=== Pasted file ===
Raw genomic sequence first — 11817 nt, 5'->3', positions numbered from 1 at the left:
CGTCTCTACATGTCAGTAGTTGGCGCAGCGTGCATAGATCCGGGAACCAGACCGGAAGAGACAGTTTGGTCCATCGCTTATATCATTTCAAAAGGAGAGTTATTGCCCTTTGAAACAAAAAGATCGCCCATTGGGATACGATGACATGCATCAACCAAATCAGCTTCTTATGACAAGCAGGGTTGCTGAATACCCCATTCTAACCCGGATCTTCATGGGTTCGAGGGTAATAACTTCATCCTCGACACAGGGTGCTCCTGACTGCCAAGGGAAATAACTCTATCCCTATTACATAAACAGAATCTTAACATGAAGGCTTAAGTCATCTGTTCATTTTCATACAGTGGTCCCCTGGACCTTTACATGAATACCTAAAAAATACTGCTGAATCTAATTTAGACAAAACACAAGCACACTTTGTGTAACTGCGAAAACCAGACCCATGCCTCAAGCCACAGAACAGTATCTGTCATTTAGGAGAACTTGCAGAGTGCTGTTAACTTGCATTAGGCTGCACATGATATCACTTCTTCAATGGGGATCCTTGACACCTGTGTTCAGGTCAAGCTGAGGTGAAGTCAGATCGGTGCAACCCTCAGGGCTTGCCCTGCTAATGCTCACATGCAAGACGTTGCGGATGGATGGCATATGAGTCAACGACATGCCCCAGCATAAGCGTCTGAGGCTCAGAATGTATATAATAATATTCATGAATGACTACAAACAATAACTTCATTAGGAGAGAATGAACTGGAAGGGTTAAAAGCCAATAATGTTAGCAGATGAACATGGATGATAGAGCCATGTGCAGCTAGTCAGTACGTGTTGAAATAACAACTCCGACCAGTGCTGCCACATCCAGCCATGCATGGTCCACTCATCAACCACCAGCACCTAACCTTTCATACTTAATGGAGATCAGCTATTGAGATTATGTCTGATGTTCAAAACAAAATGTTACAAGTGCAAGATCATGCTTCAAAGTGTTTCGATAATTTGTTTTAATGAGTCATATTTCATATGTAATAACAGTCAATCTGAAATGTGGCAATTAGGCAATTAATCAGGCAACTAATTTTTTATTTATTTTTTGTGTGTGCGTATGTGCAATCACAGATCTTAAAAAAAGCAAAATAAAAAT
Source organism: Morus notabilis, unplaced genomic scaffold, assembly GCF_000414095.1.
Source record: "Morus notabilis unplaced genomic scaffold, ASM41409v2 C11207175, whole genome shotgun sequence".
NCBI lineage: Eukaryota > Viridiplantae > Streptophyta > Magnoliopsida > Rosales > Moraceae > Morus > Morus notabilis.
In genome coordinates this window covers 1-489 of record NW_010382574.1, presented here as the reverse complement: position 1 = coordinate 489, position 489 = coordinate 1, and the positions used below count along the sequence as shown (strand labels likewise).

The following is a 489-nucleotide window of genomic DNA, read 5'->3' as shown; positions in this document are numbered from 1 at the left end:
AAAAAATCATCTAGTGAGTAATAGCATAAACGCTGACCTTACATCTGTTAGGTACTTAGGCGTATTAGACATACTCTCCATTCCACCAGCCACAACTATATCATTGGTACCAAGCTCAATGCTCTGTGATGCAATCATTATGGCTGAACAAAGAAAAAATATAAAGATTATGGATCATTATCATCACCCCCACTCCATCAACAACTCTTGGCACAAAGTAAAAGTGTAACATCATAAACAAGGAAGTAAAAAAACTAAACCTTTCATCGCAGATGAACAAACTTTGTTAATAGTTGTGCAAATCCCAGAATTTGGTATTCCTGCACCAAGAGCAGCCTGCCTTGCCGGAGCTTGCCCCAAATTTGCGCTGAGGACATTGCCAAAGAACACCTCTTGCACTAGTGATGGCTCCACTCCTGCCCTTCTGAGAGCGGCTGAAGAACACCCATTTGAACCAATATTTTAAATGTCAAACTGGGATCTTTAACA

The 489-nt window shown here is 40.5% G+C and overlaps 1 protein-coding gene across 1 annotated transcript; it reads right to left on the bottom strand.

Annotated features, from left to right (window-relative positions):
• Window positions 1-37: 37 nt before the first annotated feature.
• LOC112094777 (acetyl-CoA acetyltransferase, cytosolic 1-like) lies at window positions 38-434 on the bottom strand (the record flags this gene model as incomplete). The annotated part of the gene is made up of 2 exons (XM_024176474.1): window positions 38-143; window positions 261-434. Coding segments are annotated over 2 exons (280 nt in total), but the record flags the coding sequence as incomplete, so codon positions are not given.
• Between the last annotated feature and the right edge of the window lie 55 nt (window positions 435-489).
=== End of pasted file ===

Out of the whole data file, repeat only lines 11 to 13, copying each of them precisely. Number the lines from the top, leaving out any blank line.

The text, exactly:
• Window positions 1-37: 37 nt before the first annotated feature.
• LOC112094777 (acetyl-CoA acetyltransferase, cytosolic 1-like) lies at window positions 38-434 on the bottom strand (the record flags this gene model as incomplete). The annotated part of the gene is made up of 2 exons (XM_024176474.1): window positions 38-143; window positions 261-434. Coding segments are annotated over 2 exons (280 nt in total), but the record flags the coding sequence as incomplete, so codon positions are not given.
• Between the last annotated feature and the right edge of the window lie 55 nt (window positions 435-489).